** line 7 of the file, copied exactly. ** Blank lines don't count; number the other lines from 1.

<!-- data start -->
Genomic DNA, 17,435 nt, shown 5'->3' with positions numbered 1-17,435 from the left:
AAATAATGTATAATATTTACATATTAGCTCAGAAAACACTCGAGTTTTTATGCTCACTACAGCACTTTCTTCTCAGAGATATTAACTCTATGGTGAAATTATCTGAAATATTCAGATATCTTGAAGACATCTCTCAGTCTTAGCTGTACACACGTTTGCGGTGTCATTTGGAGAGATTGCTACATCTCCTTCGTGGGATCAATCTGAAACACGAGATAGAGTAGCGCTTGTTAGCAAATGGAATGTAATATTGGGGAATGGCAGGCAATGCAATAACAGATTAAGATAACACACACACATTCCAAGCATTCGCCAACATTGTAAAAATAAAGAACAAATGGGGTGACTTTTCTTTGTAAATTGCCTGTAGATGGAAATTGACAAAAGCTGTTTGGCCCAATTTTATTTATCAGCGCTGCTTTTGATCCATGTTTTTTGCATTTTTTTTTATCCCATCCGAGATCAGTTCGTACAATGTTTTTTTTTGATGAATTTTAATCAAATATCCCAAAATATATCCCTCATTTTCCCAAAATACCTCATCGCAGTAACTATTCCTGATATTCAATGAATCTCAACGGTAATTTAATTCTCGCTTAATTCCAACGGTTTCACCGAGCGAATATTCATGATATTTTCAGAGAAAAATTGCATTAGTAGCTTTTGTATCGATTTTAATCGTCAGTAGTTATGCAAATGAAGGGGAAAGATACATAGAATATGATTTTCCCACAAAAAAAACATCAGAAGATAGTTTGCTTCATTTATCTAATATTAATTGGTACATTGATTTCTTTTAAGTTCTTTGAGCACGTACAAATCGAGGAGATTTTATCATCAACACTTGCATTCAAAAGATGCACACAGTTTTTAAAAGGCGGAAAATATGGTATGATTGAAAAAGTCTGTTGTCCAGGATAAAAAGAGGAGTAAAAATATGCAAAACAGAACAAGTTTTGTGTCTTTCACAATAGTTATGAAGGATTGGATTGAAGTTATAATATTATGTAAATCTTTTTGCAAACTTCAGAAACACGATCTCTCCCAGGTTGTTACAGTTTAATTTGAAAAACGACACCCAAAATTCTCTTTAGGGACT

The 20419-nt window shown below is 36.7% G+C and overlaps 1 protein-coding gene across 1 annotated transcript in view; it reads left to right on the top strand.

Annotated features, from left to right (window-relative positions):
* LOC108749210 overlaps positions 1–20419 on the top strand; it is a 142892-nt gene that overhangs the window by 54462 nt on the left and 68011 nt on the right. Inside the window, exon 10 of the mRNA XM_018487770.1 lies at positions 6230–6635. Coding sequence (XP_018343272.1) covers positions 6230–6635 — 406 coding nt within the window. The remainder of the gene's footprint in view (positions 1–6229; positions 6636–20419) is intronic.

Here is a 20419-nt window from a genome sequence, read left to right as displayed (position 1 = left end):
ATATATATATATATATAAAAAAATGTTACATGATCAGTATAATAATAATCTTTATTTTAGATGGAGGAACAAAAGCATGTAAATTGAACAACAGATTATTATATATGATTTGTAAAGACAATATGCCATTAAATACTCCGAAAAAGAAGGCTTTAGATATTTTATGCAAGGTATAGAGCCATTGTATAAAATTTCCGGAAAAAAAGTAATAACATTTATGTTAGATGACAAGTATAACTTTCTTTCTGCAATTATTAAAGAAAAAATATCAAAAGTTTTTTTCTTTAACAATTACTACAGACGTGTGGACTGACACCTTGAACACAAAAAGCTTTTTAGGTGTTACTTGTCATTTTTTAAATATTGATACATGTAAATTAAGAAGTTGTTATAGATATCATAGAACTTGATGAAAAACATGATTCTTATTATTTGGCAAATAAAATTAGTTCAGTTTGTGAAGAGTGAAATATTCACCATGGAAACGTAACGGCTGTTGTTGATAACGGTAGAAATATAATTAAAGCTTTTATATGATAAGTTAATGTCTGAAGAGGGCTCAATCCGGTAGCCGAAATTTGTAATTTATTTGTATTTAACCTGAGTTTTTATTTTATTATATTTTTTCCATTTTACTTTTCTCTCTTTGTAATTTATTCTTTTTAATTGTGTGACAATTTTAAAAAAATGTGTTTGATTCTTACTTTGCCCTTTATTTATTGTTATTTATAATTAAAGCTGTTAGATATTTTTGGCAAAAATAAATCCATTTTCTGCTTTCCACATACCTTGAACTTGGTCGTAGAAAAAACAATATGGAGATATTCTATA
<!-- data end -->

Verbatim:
ATATATATATATATATAAAAAAATGTTACATGATCAGTATAATAATAATCTTTATTTTAGATGGAGGAACAAAAGCATGTAAATTGAACAACAGATTATTATATATGATTTGTAAAGACAATATGCCATTAAATACTCCGAAAAAGAAGGCTTTAGATATTTTATGCAAGGTATAGAGCCATTGTATAAAATTTCCGGAAAAAAAGTAATAACATTTATGTTAGATGACAAGTATAACTTTCTTTCTGCAATTATTAAAGAAAAAATATCAAAAGTTTTTTTCTTTAACAATTACTACAGACGTGTGGACTGACACCTTGAACACAAAAAGCTTTTTAGGTGTTACTTGTCATTTTTTAAATATTGATACATGTAAATTAAGAAGTTGTTATAGATATCATAGAACTTGATGAAAAACATGATTCTTATTATTTGGCAAATAAAATTAGTTCAGTTTGTGAAGAGTGAAATATTCACCATGGAAACGTAACGGCTGTTGTTGATAACGGTAGAAATATAATTAAAGCTTTTATATGATAAGTTAATGTCTGAAGAGGGCTCAATCCGGTAGCCGAAATTTGTAATTTATTTGTATTTAACCTGAGTTTTTATTTTATTATATTTTTTCCATTTTACTTTTCTCTCTTTGTAATTTATTCTTTTTAATTGTGTGACAATTTTAAAAAAATGTGTTTGATTCTTACTTTGCCCTTTATTTATTGTTATTTATAATTAAAGCTGTTAGATATTTTTGGCAAAAATAAATCCATTTTCTGCTTTCCACATACCTTGAACTTGGTCGTAGAAAAAACAATATGGAGATATTCTATA